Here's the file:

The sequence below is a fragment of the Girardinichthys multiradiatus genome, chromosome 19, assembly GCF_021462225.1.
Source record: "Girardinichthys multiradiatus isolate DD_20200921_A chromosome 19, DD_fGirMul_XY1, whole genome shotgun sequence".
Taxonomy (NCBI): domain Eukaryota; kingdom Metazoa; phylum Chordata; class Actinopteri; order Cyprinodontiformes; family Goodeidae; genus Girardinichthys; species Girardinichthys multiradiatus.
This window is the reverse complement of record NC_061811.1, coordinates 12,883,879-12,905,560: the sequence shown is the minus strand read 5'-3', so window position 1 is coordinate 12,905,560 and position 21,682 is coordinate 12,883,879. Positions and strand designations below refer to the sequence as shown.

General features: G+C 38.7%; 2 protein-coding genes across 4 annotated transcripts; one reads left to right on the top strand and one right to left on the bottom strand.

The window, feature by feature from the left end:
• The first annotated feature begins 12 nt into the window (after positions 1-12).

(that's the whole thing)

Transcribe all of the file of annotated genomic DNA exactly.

The sequence below is a fragment of the Girardinichthys multiradiatus genome, chromosome 19, assembly GCF_021462225.1.
Source record: "Girardinichthys multiradiatus isolate DD_20200921_A chromosome 19, DD_fGirMul_XY1, whole genome shotgun sequence".
Taxonomy (NCBI): domain Eukaryota; kingdom Metazoa; phylum Chordata; class Actinopteri; order Cyprinodontiformes; family Goodeidae; genus Girardinichthys; species Girardinichthys multiradiatus.
This window is the reverse complement of record NC_061811.1, coordinates 12,883,879-12,905,560: the sequence shown is the minus strand read 5'-3', so window position 1 is coordinate 12,905,560 and position 21,682 is coordinate 12,883,879. Positions and strand designations below refer to the sequence as shown.

General features: G+C 38.7%; 2 protein-coding genes across 4 annotated transcripts; one reads left to right on the top strand and one right to left on the bottom strand.

The window, feature by feature from the left end:
• The first annotated feature begins 12 nt into the window (after positions 1-12).